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  •   Business, GOP Chiefs Reconcile on Agenda

    By Thomas B. Edsall
    Washington Post Staff Writer
    Wednesday, July 8, 1998; Page A04

    After a brief but bitter lovers' quarrel, key business advocates and the House Republican leadership have reconciled.

    Charles S. Mack and Bernadette Budde of the Business-Industry Political Action Committee (BIPAC) formalized the breakthrough in the dispute by giving Republican leaders just what they wanted: a memorandum to corporate supporters declaring that continued GOP control of Congress is crucial "if a free enterprise agenda is to advance."

    Business leaders had been reassured by Republican leaders, most especially House Speaker Newt Gingrich (R-Ga.), who said they will take up key elements of business's agenda. These include continuation of China's "most favored nation" trade status, funding of the International Monetary Fund, a capital gains cut and extension of corporate tax credits that have expired.

    "We are ecstatic with an apparent move in the agenda," Budde said yesterday in an interview. "Not just in trade, but in handling health care and in taxes, not just individual taxes, but capital gains and things that corporations and business look at."

    Bruce Josten, executive vice president of the U.S. Chamber of Commerce, who had earlier accused the GOP Congress of promoting "isolationism and . . . the use of unilateral sanctions," said yesterday, "Now, the congressional leadership is moving forward."

    The dispute between these traditional allies had been building for more than a year as heads of major exporting corporations, along with officials of the Chamber and BIPAC, began to voice growing concerns that the GOP was abandoning business interests in favor of the religious right. Social conservatives, business argued, pressed trade sanctions against countries involved in religious persecution and threatened relations with China, and they placed a higher priority on abortion and other domestic social issues than on maintaining the nation's economic vigor.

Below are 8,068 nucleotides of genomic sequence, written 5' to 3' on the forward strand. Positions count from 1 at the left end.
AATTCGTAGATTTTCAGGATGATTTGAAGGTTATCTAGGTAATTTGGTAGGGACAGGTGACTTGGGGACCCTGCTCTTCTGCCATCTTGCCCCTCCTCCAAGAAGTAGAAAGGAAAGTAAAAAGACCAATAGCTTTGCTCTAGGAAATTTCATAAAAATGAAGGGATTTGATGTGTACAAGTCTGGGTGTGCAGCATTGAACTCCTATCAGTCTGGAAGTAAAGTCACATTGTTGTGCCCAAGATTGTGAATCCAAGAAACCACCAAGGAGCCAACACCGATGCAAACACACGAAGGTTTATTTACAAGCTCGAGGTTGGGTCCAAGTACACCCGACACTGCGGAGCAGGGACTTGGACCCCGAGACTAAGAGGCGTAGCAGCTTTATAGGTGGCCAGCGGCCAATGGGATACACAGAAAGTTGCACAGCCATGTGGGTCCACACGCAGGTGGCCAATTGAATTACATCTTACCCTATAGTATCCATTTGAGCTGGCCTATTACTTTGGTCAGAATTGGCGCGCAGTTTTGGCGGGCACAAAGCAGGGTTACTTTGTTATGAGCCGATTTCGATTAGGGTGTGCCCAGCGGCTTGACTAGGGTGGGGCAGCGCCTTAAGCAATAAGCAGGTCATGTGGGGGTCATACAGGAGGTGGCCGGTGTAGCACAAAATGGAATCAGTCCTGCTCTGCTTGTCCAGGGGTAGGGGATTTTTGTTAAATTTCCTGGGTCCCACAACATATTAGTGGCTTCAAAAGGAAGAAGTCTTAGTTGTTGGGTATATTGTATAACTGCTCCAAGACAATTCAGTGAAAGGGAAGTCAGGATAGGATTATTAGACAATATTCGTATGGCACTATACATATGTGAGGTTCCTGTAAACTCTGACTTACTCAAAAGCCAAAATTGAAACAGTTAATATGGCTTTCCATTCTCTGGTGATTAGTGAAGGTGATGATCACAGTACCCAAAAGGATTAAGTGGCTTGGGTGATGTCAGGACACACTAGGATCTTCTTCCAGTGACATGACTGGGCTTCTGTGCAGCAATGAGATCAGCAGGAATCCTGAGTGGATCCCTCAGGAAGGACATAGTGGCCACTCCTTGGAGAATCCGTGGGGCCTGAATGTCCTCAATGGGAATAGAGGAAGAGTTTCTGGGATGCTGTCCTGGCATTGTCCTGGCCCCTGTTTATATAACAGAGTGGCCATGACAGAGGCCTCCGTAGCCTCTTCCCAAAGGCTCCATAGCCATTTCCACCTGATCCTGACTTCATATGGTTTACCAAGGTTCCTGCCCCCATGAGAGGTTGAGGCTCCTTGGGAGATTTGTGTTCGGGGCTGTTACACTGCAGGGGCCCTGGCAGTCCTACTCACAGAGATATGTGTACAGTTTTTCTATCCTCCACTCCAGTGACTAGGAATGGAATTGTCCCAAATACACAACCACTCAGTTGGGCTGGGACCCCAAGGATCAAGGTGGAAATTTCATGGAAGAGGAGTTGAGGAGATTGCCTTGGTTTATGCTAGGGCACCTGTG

Republican leaders were particularly infuriated by two memorandums by Mack and Budde, one of which told the business community that "we can no longer restrict ourselves to one or two political options in our quest to assure a genuinely and reliably pro-business majority in Congress."

    In a direct shot at Mack, BIPAC president, and Budde, BIPAC's chief political analyst, Rep. John Linder (R-Ga.), National Republican Campaign Committee chairman, wrote in a June 19 letter to the BIPAC board of directors: "Many Republican members believe that Mr. Mack and Ms. Budde, having spent a lifetime of happy service to a Democratic majority, have never been entirely comfortable with their friends out of power." Linder added that business support of Democrats reflects a failure "to understand what labor bosses figured out long ago: Do not support your enemy. Understand that this is a marathon, not a sprint."

    Budde said yesterday that ever since she first began working for BIPAC in 1970, she has been pointedly nonpolitical, seeking to maintain a stance of neutrality. Mack, she said, is a Republican who worked at the Republican National Committee and managed the first winning campaign of Rep. Marge Roukema (R-N.J.)

    In the latest BIPAC memo dated June 29, Mack and Budde explained that their earlier criticisms of the GOP were not "intended to weaken Republicans, but a tap on the shoulder from old allies who don't want to be taken for granted. We regret the press promoted our memos as untrue evidence that business generally and BIPAC particularly are abandoning support for Republican candidates."

    Mack and Budde said they share with the social conservative wing of the GOP adamant opposition to a return to power for "anti-business liberals who derive their support from labor unions, social and environmental activists, and trial lawyers." And to support the point, they noted that BIPAC so far this year has announced support of 60 candidates: eight Republican Senate candidates, 48 GOP House candidates and just four Democratic House candidates.

    © Copyright 1998 The Washington Post Company

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